Philip Dundas (c.1763–1807) was a Scottish British East India naval officer, president of the East India Marine Board and superintendent of Bombay. He returned to Britain and became a Member of Parliament and returned to the Far East to become governor of Prince of Wales Island.
East India Company
Dundas joined the East India Company Navy and rose to become captain of Melville Castle from 1786 until 1792. Through the influence of his politically well connected uncle, Henry Dundas, 1st Viscount Melville, he was promoted from captain to president of the Marine Board and superintendent of Bombay from 1792 until 1801, during which time "he had £10,000 a year and accumulated £70,000 or £80,000, with which he returned to England".
Member of Parliament
On returning to Britain Dundas stood as a member of Parliament for English constituency of Gatton and having won the seat after a contested by-election (during which he was elected with a single vote cast) entered Parliament on 24 January 1803. He would remain in parliament for a little over two years, and although he remained a silent member, like other members of his family he voted in favour of measures that bought Addington administration to an end. In April 1805 he vacated his seat, leaving it at Pitt’s disposal.
Prince of Wales Island
Very shortly after leaving Parliament, Dundas embarked on a voyage to the East Indies to take up the governorship of Prince of Wales Island. His uncle the Viscount Melville had long hoped to establish a naval arsenal.
The newly appointed Lieutenant-Governor of Penang, arrived at the newly created Presidency of the British East India Company, between 18 and 24 September 1805, together with his Council and the subordinate officials, including his Deputy Secretary, Stamford Raffles, who would form his new government.
The status of Penang (comprising Prince of Wales' Island and Province Wellesley) at this time, was such that it was on an equal footing with the three great Presidencies in India — Calcutta, Madras, and Bombay. Dundas was Governor of Prince of Wales Isle (Penang) from 1805 to 1807.
He created a red-light district so that he could control disease without having to discourage business. On board HMS Belliqueux, in the Bay of Bengal, he died on 8 April 1807 just two years after he arrived, ill health from unsanitary conditions taking him, and was buried in Penang a few days later.
- Robert-Adam, who assumed the surnames of Christopher and then Nisbet-Hamilton. He became a Conservative Member of Parliament.
- Philip Dundas (1806–1870), colonel in the army. On 30 October 1858 he married Lady Jane Charteris (died 1897), daughter of Francis, 7th Earl of Wemyss and March. They are buried together in the Old Kirkyard, Lasswade. They had no children.
- Thorne 1986, pp. 644,645.
- Burke 1863, p. 1085.
- Thorne 1986, pp. 644,645 cites C. Hardy, Reg. E.I. Co. Shipping, 149.
- Thorne 1986, pp. 644,645 cites Farington, iv. 254.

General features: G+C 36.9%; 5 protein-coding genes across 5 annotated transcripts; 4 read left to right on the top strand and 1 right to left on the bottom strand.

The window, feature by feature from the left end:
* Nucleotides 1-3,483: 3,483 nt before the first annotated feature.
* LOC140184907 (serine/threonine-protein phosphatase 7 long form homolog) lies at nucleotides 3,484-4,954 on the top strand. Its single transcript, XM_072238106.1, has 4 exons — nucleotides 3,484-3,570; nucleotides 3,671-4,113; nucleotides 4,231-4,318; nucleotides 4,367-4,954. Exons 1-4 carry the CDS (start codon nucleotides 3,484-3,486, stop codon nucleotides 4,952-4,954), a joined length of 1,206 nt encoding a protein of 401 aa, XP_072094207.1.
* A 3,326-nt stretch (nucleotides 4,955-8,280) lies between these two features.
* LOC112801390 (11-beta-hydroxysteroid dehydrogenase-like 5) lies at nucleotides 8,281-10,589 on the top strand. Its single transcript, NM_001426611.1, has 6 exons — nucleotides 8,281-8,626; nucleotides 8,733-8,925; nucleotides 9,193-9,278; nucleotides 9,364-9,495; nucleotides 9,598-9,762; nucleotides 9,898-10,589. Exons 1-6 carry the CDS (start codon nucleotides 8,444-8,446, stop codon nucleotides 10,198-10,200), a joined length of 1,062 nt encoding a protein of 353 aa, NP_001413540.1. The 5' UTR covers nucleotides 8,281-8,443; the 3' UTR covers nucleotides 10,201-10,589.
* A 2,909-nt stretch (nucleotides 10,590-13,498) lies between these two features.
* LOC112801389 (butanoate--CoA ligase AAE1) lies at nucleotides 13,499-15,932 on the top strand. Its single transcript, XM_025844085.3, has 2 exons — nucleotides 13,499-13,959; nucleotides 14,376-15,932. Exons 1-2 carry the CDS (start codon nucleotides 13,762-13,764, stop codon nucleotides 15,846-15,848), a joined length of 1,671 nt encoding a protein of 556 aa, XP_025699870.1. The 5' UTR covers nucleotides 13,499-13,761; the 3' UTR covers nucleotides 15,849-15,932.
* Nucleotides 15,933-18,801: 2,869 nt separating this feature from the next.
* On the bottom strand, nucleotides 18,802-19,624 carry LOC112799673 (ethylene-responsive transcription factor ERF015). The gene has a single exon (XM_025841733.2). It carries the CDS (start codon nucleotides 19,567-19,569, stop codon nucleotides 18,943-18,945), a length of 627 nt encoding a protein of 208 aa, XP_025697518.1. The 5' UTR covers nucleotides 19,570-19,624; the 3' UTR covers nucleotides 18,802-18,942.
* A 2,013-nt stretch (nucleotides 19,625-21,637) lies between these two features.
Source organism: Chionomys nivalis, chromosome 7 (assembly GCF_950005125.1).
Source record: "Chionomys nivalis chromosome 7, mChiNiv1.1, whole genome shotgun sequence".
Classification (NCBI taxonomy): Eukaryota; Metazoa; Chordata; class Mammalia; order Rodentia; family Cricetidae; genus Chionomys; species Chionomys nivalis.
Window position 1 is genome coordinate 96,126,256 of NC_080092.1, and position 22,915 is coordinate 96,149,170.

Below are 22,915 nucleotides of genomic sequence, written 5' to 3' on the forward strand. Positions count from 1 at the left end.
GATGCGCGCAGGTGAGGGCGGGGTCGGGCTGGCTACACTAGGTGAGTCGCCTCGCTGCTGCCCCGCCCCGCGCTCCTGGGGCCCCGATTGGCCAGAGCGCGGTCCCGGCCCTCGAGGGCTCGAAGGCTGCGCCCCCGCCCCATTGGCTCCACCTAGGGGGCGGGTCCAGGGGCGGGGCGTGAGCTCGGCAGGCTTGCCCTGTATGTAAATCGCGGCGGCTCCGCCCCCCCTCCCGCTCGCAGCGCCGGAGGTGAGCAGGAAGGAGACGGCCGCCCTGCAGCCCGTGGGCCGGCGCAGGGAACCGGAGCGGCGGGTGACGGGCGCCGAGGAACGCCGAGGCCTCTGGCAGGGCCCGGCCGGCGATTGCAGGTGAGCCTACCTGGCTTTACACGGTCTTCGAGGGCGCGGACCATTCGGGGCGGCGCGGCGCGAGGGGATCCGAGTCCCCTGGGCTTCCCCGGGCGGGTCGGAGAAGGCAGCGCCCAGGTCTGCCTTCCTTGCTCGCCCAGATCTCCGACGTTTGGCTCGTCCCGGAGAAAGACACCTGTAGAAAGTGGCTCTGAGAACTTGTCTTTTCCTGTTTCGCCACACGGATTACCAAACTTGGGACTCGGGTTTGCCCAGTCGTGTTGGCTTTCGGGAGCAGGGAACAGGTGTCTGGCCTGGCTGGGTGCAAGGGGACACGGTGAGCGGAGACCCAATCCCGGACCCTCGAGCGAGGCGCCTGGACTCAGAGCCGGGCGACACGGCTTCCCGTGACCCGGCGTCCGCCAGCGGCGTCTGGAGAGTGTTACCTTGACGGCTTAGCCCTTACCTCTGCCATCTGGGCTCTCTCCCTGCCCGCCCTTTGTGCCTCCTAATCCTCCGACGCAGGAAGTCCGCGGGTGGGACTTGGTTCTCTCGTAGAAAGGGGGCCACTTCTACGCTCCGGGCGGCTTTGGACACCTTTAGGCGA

- Thorne 1986, pp. 644,645 cites Add. 38368, f. 206; SRO GD51/1/198/21/25; SRO GD51/1/68/1.
- Thorne 1986, pp. 644,645 cites Add. 37283, f. 264.
- Brooke, Dr. Gilbert E. (1931) One hundred years of Singapore : being some account of the capital of the Straits Settlements from its foundation by Sir Stamford Raffles on 6 February 1819 to 6 February 1919 Vol I. London: John Murray pp 17, 73-74
- Parkinson, Cyril Northcote (1937) Trade in the Eastern Seas 1793-1813 London: Cambridge University Press, p 55
- Milton James Lewis, Scott Bramber and M. Waugh. Sex, Disease, and Society: A Comparative History of Sexually Transmitted Diseases and HIV/AIDS in Asia and the Pacific. Greenwood Press. 1997.
- "In the following decade, the governor, Sir Philip Dundas, restricted prostitutes to a brothel quarter on the outskirts of George Town. The governor's action amounted to an official toleration of prostitution, grounded in a pragmatic assumption that it served a necessary social function in an overwhelmingly male community and equally that any attempts at suppression would encounter enormous difficulties [Lewis, Bramber and Waugh 1997: 156]."
- Wedderburn 1898, p. 293.
- "At Penang, in Prince of Wales' Island, John-Hope Oliphant, esq, first in council; at which time the governor, Philip Dundas, esq., was so seriously indisposed as to be incapable of attending his duty, and died on-board the Belliqueux man of war, on 8 April" (GM staff 1807, p. 1075).
- Thorne 1986, pp. 644,645 cites Gent. Mag. (1790), ii. 763.
- Wedderburn 1898, p. 294.
- Elliott, Catherine, Dundas of Arniston, Dundas ' of Clobemon Hall, retrieved December 2011
- Burke, Sir Bernard (1863), A genealogical and heraldic dictionary of the landed gentry of Great Britain and Ireland 2 (4 ed.), Harrison, p. 1085
- GM staff (1807), "Deaths:23 March", The Gentleman's Magazine 77 (2), A. Dodd and A. Smith, p. 1075
- Thorne, Roland G.; History of Parliament Trust (Great Britain) (1986), "Dundas, Philip", The House of Commons 1790-1820, History of Parliament, Boydell & Brewer, pp. 644, 645, ISBN 978-0-436-52101-0
- Wedderburn, Alexander Dundas Ogilvy (1898), Wedderburn book: a history of the Wedderburns in the counties of Berwick, and Forfar, designed of Wedderburn, Kingennie, Ester Powrie, Blackness, Balindean, and Gosford; and their younger branches; together with some account of other families of the name, 1296-1896 1, Printed for private circulation, pp. 293, 294
|Parliament of the United Kingdom|
Sir Mark Wood, Bt
|Member of Parliament for Gatton
1803 – 1805
With: Sir Mark Wood, Bt
Sir Mark Wood, Bt